Letter written by Private Isaac B. Jones of Company C, 3rd Battalion, 18th U.S. Infantry, to his cousin Helen Sofield, from a camp near Iuka, MS. He details his regiment’s movements, including their stay in Columbus, KY. Though he describes the camp as being well situated, many men have gotten sick with the Mississippi River as their only water supply. The Confederate pickets are now within shooting distance, and a few of their men had been shot from a barn near camp. The regiment will be building a heavy entrenchment around the camp. Jones inquires after his wife, and explains some of their recent marital difficulties that have been exacerbated by his wife’s family. Jones writes he will come home “honored and respected” or not at all.
Camp near I-u-Ka July 10th/62
Thinking that perhaps you would like to hear from me and know of my whereabouts, etc. I will take this opportunity of writing to you. I received a letter from my wife about two months ago. She said that she had received a letter from you and you wished to know my address. I would have written to you sooner, but it was impossible for me to get a stamp, and can’t even here for love or money. I have finally concluded to write at your expense. I need not mention that I don’t think you will complain. I enlisted in a volunteer light artillery company the 10th of last October. On the 7th of March our company was discharged on account of the government not wanting any more volunteer artillery. I then re-enlisted the next day in the 18th U.S. Infantry. I don’t like the regular service so well as the volunteers; we cant
have half so many privileges. The regulars are exceedingly strict. The army regulations has to be carried out to the very letter. And you know the military law is the most t[y]ranical thing on earth. I left Harrisburg, Pa. and went to Camp Thomas about 3 miles from Columbus, Ohio, where we stayed a little over two months instructing our men. From there we went to Columbus, Ky., and encamped right across the river from where the battle of Belmont was fought. The Rebels evacuated the camp we were at a short time before we went there. It is a splendid situation for a camp, laying very high on the east bank of the river. But I think it was one of the most sickly camps that I ever was in. I am well satisfied that if we would have stayed much longer there that very nearly the whole of our detachment would have been in the hospital. The greatest trouble we had there was on the account of water.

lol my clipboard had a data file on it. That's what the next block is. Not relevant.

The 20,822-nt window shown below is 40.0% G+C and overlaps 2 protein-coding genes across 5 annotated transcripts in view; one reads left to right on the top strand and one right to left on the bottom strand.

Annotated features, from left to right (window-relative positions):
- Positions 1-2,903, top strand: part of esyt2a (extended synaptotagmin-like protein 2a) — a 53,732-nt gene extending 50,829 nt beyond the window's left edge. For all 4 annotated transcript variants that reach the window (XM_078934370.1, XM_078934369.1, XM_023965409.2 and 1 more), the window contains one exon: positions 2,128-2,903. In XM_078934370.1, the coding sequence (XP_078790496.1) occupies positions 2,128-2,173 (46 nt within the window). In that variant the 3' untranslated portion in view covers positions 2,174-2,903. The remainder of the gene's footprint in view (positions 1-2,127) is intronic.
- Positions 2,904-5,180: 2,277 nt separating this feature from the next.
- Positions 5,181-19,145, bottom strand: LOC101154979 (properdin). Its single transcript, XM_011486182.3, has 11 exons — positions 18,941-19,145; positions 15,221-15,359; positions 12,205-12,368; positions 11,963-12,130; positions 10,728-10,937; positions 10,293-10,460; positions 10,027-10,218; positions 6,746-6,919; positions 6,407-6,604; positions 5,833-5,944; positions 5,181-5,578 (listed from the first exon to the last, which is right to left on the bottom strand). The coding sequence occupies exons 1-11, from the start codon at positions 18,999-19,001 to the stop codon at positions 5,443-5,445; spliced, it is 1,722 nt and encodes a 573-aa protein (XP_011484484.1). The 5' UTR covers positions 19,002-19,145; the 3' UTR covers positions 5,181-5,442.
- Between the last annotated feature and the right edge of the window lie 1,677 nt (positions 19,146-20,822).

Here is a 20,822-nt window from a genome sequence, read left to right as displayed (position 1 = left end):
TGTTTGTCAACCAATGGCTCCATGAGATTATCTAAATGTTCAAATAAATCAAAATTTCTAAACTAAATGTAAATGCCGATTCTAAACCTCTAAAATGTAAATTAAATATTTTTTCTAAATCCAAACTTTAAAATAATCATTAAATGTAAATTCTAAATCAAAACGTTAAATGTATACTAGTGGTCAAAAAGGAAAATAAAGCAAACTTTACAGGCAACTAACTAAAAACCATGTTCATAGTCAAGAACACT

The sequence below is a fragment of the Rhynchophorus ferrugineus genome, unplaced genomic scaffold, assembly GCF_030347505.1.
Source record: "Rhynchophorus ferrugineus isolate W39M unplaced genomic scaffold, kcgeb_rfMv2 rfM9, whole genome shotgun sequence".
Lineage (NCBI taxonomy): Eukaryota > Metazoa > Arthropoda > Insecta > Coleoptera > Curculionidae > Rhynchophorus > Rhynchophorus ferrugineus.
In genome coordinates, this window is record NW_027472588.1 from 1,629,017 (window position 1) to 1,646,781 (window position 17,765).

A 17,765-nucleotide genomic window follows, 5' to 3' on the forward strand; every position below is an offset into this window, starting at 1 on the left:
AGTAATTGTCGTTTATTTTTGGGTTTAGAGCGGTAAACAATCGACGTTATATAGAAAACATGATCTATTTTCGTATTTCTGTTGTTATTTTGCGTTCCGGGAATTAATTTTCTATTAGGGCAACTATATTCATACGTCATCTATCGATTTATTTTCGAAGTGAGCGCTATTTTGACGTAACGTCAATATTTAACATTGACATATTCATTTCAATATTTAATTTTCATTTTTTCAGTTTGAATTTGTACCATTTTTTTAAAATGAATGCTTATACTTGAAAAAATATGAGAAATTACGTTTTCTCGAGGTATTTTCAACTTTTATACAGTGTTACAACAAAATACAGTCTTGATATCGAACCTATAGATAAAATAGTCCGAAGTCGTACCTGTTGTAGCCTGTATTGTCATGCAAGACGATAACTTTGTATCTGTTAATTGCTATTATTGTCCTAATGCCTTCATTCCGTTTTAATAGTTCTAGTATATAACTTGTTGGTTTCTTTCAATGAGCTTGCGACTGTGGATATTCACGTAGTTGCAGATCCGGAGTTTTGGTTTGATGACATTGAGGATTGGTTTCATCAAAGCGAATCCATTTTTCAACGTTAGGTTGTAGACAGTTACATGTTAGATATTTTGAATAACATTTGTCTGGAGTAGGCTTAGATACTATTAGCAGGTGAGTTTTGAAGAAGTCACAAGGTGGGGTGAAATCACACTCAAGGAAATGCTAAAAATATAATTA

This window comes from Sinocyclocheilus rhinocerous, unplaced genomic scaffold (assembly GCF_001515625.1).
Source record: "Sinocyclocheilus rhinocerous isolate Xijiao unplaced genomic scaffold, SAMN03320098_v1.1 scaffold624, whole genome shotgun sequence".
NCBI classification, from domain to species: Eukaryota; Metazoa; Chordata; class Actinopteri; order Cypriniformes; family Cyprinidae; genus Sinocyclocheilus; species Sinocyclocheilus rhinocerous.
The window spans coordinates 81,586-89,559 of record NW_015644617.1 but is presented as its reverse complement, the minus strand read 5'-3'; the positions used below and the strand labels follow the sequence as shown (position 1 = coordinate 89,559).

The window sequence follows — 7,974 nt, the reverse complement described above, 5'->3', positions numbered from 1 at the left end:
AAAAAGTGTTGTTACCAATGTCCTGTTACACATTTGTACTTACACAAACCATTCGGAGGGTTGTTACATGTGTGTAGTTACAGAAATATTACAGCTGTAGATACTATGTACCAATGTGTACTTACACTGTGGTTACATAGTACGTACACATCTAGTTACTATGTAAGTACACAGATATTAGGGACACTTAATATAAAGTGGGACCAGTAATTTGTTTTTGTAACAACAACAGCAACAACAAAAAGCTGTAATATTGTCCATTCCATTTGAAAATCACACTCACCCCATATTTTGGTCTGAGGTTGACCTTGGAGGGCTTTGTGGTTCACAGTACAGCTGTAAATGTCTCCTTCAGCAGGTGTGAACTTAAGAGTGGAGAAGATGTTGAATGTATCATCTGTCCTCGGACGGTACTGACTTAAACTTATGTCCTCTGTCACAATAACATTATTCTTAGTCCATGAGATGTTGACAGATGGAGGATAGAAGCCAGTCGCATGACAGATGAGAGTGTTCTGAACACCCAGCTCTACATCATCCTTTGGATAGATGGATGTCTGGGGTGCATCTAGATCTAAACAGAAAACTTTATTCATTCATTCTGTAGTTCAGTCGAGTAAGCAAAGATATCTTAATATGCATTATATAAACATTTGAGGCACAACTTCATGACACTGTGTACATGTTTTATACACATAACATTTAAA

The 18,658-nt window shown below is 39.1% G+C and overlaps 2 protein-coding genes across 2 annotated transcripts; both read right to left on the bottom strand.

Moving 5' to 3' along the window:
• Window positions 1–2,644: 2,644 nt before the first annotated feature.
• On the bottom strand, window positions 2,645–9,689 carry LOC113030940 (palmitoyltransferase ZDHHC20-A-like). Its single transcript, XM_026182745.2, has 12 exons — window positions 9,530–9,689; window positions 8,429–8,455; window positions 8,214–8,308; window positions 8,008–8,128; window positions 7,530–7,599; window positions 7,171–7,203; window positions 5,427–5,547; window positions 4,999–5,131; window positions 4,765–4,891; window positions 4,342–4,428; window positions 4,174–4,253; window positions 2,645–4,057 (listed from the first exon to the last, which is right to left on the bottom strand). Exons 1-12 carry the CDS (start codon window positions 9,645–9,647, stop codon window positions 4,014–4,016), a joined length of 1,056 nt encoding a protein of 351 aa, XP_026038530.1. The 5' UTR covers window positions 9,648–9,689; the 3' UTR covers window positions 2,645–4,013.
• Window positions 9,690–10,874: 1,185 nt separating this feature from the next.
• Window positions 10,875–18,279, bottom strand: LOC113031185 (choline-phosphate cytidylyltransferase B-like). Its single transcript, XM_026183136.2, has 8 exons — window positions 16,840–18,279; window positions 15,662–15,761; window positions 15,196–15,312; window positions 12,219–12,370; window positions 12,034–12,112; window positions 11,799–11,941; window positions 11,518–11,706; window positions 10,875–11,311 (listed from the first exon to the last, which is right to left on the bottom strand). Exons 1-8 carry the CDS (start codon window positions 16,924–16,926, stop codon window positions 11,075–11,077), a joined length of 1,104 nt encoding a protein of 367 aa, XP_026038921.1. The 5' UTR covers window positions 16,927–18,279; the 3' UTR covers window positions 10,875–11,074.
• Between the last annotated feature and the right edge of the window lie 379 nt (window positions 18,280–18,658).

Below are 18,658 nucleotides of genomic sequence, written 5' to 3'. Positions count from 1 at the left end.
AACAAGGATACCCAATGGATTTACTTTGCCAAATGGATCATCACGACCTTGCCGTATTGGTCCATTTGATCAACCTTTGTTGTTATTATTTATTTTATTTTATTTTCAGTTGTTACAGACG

We could not get a drop to drink except that that was hauled out of the Mississippi, and it would stand from morning till night. The Secesh before they evacuated that camp worked hard three nights and days sinking and destroying their pieces, torpedoes, etc. But since then we recovered some very valuable artillery pieces. We have any amount of ammunition at that camp of every kind. We left there the later part of June  & came through Tennessee and this far in Mississippi. Tenn. & Ky. Are the greatest places for fruit ever I seen. There is a great abundance of most every kind. The country is very thinly settled, and as a general thing, heavy timbered. The buildings are very poor with but a few exceptions. I like this camp better than any we have been at yet. The Iuka Springs are close to camp, where there is three kinds of water running, each separately, viz
sulphur, alum, and iron. And there is a number of springs of very good water besides. We are expected to get into an action almost every hour. The enemy’s pickets & ours are now within shooting distance. The night of the 3rd of this month our men carried two soldiers in camp a little after night. One was shot three times, and the other was so badly wounded that he died in the morning. They were shot from a barn a short distance from camp. There was a few men sent out in my charge. We went and burnt his barn down, also his house and brought the gentleman into camp. Just a few days before that, one of their guerrilla bands killed 3 of our privates and wounded a capt. so badly that I think he will never recover. The force of the enemy exceeds ours about 4 or 5 to our one. But we will have the advantage of them. We are throwing heavy entrenchments around the camp, and also in Iuka.